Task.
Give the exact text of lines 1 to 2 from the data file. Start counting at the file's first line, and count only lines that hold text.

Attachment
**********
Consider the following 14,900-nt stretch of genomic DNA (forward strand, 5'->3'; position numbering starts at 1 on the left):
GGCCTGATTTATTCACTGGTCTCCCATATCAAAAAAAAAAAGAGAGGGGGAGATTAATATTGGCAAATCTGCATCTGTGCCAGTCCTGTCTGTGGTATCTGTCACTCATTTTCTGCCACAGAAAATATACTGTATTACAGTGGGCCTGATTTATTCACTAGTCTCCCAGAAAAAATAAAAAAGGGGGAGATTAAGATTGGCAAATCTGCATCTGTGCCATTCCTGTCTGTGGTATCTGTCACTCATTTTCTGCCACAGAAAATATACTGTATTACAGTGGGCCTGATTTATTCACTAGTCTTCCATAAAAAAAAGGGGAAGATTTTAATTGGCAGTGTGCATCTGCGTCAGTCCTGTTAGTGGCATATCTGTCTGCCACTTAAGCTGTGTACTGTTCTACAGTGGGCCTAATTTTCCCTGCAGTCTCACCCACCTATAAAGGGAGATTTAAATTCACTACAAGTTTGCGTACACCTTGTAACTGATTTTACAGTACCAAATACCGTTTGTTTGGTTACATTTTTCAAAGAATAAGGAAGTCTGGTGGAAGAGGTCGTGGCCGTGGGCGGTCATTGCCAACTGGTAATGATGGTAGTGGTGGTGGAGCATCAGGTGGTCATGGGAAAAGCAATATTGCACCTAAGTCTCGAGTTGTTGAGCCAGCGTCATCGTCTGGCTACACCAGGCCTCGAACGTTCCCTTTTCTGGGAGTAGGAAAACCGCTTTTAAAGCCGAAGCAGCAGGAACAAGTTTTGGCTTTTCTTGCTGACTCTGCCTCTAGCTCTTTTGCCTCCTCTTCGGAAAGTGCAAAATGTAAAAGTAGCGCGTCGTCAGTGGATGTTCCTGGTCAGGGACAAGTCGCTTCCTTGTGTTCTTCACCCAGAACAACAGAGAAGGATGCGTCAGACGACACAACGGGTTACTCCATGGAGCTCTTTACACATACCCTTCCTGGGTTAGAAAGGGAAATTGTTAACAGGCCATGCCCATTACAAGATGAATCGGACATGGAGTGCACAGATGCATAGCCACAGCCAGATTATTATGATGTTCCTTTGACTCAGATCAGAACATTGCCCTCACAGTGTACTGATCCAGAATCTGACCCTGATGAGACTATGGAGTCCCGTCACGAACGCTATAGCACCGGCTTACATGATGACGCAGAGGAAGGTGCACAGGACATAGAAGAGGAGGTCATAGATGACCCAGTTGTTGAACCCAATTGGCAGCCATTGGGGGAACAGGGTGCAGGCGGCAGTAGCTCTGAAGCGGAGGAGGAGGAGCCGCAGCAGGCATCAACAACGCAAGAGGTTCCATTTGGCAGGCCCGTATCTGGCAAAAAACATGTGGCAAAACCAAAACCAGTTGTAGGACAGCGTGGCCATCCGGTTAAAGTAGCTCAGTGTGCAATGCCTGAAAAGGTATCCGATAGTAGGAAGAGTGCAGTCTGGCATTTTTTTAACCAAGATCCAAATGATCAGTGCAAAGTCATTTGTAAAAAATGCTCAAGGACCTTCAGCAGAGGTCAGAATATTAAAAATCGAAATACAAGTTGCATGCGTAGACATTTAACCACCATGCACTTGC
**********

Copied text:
Consider the following 14,900-nt stretch of genomic DNA (forward strand, 5'->3'; position numbering starts at 1 on the left):
GGCCTGATTTATTCACTGGTCTCCCATATCAAAAAAAAAAAGAGAGGGGGAGATTAATATTGGCAAATCTGCATCTGTGCCAGTCCTGTCTGTGGTATCTGTCACTCATTTTCTGCCACAGAAAATATACTGTATTACAGTGGGCCTGATTTATTCACTAGTCTCCCAGAAAAAATAAAAAAGGGGGAGATTAAGATTGGCAAATCTGCATCTGTGCCATTCCTGTCTGTGGTATCTGTCACTCATTTTCTGCCACAGAAAATATACTGTATTACAGTGGGCCTGATTTATTCACTAGTCTTCCATAAAAAAAAGGGGAAGATTTTAATTGGCAGTGTGCATCTGCGTCAGTCCTGTTAGTGGCATATCTGTCTGCCACTTAAGCTGTGTACTGTTCTACAGTGGGCCTAATTTTCCCTGCAGTCTCACCCACCTATAAAGGGAGATTTAAATTCACTACAAGTTTGCGTACACCTTGTAACTGATTTTACAGTACCAAATACCGTTTGTTTGGTTACATTTTTCAAAGAATAAGGAAGTCTGGTGGAAGAGGTCGTGGCCGTGGGCGGTCATTGCCAACTGGTAATGATGGTAGTGGTGGTGGAGCATCAGGTGGTCATGGGAAAAGCAATATTGCACCTAAGTCTCGAGTTGTTGAGCCAGCGTCATCGTCTGGCTACACCAGGCCTCGAACGTTCCCTTTTCTGGGAGTAGGAAAACCGCTTTTAAAGCCGAAGCAGCAGGAACAAGTTTTGGCTTTTCTTGCTGACTCTGCCTCTAGCTCTTTTGCCTCCTCTTCGGAAAGTGCAAAATGTAAAAGTAGCGCGTCGTCAGTGGATGTTCCTGGTCAGGGACAAGTCGCTTCCTTGTGTTCTTCACCCAGAACAACAGAGAAGGATGCGTCAGACGACACAACGGGTTACTCCATGGAGCTCTTTACACATACCCTTCCTGGGTTAGAAAGGGAAATTGTTAACAGGCCATGCCCATTACAAGATGAATCGGACATGGAGTGCACAGATGCATAGCCACAGCCAGATTATTATGATGTTCCTTTGACTCAGATCAGAACATTGCCCTCACAGTGTACTGATCCAGAATCTGACCCTGATGAGACTATGGAGTCCCGTCACGAACGCTATAGCACCGGCTTACATGATGACGCAGAGGAAGGTGCACAGGACATAGAAGAGGAGGTCATAGATGACCCAGTTGTTGAACCCAATTGGCAGCCATTGGGGGAACAGGGTGCAGGCGGCAGTAGCTCTGAAGCGGAGGAGGAGGAGCCGCAGCAGGCATCAACAACGCAAGAGGTTCCATTTGGCAGGCCCGTATCTGGCAAAAAACATGTGGCAAAACCAAAACCAGTTGTAGGACAGCGTGGCCATCCGGTTAAAGTAGCTCAGTGTGCAATGCCTGAAAAGGTATCCGATAGTAGGAAGAGTGCAGTCTGGCATTTTTTTAACCAAGATCCAAATGATCAGTGCAAAGTCATTTGTAAAAAATGCTCAAGGACCTTCAGCAGAGGTCAGAATATTAAAAATCGAAATACAAGTTGCATGCGTAGACATTTAACCACCATGCACTTGC